AdobeStock 113893246Tremor and bullying

When suffering from essential tremor at school (or even at work), it is not uncommon for others to notice your condition. With hand tremor causing difficulties with holding certain objects, and with other children around this may cause embarrassment, and some may comment.  

Bullying at school is an issue that many with essential tremor and other disabilities may face. Disablist bullying, as it’s called, can come in many different forms, such as physical and emotional abuse.

According to Childline, bullying can mean different things including:

  • being called names
  • being teased, put down or humiliated
  • having money and other stuff taken
  • having rumours spread about you
  • being ignored and left out
  • being hit, kicked or physically hurt
  • being threatened or intimidated
  • being bullied through your phone or online.

Bullying at school can have devastating effects on your mental health, affect your studies and your life as an adult. However, there are things that you can do to stop it.

Get away from the situation

If you find yourself being confronted verbally or physically, it’s often good to get away from the situation. The bully wants to get attention from you and gets satisfaction from causing harm to others. By walking away calmly, you remove yourself from any conflict and will send the signal that you will not put up with this kind of treatment.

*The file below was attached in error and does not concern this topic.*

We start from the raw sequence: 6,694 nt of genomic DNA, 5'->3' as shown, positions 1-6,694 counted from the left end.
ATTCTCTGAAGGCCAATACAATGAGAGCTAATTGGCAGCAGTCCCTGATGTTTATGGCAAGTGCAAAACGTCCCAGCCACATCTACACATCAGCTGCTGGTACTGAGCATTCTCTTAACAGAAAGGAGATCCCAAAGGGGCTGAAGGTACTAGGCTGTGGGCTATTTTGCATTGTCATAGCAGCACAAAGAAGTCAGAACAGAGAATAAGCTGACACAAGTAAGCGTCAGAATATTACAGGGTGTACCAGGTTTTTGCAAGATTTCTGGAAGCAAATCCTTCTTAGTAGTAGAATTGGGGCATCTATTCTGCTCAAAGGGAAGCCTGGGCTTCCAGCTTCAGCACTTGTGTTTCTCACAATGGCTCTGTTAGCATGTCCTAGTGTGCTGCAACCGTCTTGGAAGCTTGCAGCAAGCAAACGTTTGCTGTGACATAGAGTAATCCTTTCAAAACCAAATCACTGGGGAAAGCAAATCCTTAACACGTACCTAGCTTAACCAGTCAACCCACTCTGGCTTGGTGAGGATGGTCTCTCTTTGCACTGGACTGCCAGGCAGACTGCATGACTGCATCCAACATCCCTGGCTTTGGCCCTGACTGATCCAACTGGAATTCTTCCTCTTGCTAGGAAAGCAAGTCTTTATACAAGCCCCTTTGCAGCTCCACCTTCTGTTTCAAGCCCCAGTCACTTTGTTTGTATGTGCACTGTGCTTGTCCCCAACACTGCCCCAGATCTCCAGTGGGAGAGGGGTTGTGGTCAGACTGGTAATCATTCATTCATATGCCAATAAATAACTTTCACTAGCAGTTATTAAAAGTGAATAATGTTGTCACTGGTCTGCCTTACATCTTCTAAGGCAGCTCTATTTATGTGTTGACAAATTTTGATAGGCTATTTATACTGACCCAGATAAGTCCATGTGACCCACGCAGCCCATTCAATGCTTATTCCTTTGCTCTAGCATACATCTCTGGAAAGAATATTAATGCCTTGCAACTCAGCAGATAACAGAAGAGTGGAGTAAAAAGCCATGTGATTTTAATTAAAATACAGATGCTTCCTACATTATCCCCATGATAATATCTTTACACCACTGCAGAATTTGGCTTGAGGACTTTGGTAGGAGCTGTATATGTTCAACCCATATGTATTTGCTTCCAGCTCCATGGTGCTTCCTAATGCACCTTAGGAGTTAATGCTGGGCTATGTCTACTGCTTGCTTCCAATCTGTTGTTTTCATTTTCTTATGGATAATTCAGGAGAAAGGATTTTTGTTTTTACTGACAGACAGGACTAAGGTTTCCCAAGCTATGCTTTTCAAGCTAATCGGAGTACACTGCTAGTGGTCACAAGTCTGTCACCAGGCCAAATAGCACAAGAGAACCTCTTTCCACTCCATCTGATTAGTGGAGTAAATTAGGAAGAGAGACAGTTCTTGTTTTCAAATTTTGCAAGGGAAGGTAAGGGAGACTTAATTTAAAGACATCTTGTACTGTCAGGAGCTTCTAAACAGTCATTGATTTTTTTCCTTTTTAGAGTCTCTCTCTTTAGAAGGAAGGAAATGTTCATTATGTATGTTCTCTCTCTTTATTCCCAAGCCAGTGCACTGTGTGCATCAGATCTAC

Being assertive

Being assertive, can help boost your esteem and respect from other. It is not about being passive or aggressive. Assertiveness means that you express yourself effectively and stand up for your point of view, and respecting the rights and beliefs of others. Tips on how to build assertiveness can found here.

Building your confidence

Childline recommends building your confidence to help stop bullying over time. They advise trying something new for the first time, can make you realise that you can actually do things you didn’t think you could do. Trying small things such as putting your hand up in a lesson to answer a question, can gradually help you feel more confident.

Being positive

Listing some of the things you like about yourself, can help you remind yourself of your good qualities. Complimenting or doing good things for other people can help make you feel better about yourself.

Talking to someone

If you need help, it’s always best to talk to someone rather than bottle it up. Talk to someone you trust such as a friend, your parents or a teacher. Talking to other people can help you see the issue from another perspective and expressing what’s on your mind help you deal with situations better.

Finally, if you need support or advice in confidence Childline can be contacted on 0800 1111, or you can talk to our Child Liaison Officer Kitty on kitty@tremor.org.uk.